Writing compare and contrast

Strategies of compare and contrast writing

When students write comparisons or contrasts, they need to be able to determine the

  • criteria that are being used as points of comparison
  • similarities and/or differences between the two items being compared.

At the same time, students must make decisions about how to arrange these similarities and differences to communicate them clearly. Due to this interaction of content and organisational demands, it can be a challenging form of expository writing for students.

By using strategies that illustrate and model the language features and structure of compare-contrast writing, students can be supported to communicate their comparative analysis of two or more concepts, strategies or options related to an economic or business situation/problem/issue.

One way to support students to write compare and contrast expositions in Economics and Business is to use a jigsaw activity.

Jigsaw activity to complete a compare and contrast

When students do compare and contrast writing, they:

  • recall and list the information that they know about two or more concepts, strategies or options in economics or business
  • simultaneously use this information to make decisions about the viability of each concept, strategy option in relation to the other(s).

The jigsaw activity enables students to:

  • record information about each of the items being compared and contrasted
  • organise and communicate this information in a format that makes the similarities and differences between the items clear for readers.

By using collaborative learning [HITS strategy 5] in the following jigsaw activity, students can draw on one another's knowledge and understanding to compare and contrast concepts, strategies and options.

  1. To activate students' prior knowledge of what it means to compare and contrast, ask them what it means to 'compare' and what it means to 'contrast' two or more items.  Ask students to compare and contrast two everyday items to illustrate their meaning. For example:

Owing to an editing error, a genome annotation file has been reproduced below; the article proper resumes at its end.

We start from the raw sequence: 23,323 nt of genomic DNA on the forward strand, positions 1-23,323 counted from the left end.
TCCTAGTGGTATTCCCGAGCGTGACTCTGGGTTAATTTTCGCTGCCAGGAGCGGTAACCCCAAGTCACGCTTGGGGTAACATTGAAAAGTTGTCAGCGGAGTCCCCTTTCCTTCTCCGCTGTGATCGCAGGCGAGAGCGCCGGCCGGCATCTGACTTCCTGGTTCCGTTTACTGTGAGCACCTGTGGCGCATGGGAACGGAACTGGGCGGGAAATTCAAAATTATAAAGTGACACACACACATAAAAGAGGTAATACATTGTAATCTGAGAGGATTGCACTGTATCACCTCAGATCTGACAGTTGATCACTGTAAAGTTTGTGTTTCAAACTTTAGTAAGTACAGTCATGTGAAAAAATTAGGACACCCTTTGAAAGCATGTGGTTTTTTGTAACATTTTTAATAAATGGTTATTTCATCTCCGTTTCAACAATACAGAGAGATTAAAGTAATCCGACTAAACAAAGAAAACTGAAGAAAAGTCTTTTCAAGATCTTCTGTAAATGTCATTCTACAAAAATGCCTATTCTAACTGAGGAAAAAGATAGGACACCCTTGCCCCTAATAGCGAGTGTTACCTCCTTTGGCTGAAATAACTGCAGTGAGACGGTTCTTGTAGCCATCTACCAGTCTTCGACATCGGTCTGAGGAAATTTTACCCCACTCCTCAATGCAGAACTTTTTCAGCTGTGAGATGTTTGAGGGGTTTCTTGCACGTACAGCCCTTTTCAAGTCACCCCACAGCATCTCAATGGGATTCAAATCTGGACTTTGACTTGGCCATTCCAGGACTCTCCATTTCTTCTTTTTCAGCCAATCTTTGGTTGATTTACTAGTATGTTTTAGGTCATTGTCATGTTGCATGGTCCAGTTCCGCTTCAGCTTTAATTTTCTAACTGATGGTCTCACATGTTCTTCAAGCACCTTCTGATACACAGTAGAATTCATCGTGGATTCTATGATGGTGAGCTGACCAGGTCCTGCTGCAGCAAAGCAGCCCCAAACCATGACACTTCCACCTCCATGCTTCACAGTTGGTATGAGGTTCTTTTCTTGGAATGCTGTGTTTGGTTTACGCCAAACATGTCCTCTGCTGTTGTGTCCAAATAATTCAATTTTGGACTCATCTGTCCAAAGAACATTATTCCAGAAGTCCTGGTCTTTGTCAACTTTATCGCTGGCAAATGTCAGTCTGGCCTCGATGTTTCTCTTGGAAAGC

• compare and contrast lemons with apples. Both are fruit, but lemons are yellow when ripe and are a type of citrus with seeds located inside wedges in the fruit. Apples are pomes with the seeds located in the core of the fruit; they are usually red or green when ripe.
  2. Divide students into groups according to the number of concepts, strategies or options that you want them to compare and contrast. For example:

    • divide the class into three groups, group 1, 2 and 3, if comparing and contrasting three strategies
    • seat them with other students in their designated group
    • give each student a named numbered card that represents the group that they are in, e.g. group 1, group 2, group 3.

    For example, if comparing and contrasting ways to more equitably distribute income and wealth in Australia, you might have three groups:

    1. Government redistributes income
    2. Government policies to improve employment prospects for unemployed
    3. Using a progressive income tax system.
  3. Give each student a text (e.g. textbook extract, article, business report) specifically related to the concept, strategy or option for their group. For example:
  4. Also give them a copy of a criteria table to record a description of their allocated concept, strategy or option. A criteria table lists the various features of an item, which will help students compare and contrast.
    • Note: A completed example is below for students comparing and contrasting different strategies to distribute income and wealth more equitably in Australia.